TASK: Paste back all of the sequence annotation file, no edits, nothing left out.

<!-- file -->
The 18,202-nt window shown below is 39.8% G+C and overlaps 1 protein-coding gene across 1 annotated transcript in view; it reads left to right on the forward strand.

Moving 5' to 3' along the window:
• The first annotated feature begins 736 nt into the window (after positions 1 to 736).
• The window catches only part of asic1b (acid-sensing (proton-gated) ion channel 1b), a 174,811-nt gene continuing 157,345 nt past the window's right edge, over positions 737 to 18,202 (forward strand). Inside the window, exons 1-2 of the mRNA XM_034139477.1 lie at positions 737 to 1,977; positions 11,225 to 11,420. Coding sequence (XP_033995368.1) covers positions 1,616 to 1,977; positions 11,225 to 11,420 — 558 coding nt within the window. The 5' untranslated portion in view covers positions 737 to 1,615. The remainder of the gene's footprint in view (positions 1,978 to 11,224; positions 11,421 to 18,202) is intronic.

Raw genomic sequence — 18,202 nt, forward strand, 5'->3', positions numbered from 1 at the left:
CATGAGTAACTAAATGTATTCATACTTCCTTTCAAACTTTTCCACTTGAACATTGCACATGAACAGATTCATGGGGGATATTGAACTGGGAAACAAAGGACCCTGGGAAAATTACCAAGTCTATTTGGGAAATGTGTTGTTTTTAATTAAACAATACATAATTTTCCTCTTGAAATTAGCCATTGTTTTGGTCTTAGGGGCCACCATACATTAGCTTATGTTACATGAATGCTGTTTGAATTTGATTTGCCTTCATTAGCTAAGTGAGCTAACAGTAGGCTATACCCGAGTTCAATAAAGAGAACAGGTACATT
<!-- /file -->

The 18,202-nt window shown below is 39.8% G+C and overlaps 1 protein-coding gene across 1 annotated transcript in view; it reads left to right on the forward strand.

Moving 5' to 3' along the window:
• The first annotated feature begins 736 nt into the window (after positions 1 to 736).
• The window catches only part of asic1b (acid-sensing (proton-gated) ion channel 1b), a 174,811-nt gene continuing 157,345 nt past the window's right edge, over positions 737 to 18,202 (forward strand). Inside the window, exons 1-2 of the mRNA XM_034139477.1 lie at positions 737 to 1,977; positions 11,225 to 11,420. Coding sequence (XP_033995368.1) covers positions 1,616 to 1,977; positions 11,225 to 11,420 — 558 coding nt within the window. The 5' untranslated portion in view covers positions 737 to 1,615. The remainder of the gene's footprint in view (positions 1,978 to 11,224; positions 11,421 to 18,202) is intronic.

Raw genomic sequence — 18,202 nt, forward strand, 5'->3', positions numbered from 1 at the left:
CATGAGTAACTAAATGTATTCATACTTCCTTTCAAACTTTTCCACTTGAACATTGCACATGAACAGATTCATGGGGGATATTGAACTGGGAAACAAAGGACCCTGGGAAAATTACCAAGTCTATTTGGGAAATGTGTTGTTTTTAATTAAACAATACATAATTTTCCTCTTGAAATTAGCCATTGTTTTGGTCTTAGGGGCCACCATACATTAGCTTATGTTACATGAATGCTGTTTGAATTTGATTTGCCTTCATTAGCTAAGTGAGCTAACAGTAGGCTATACCCGAGTTCAATAAAGAGAACAGGTACATT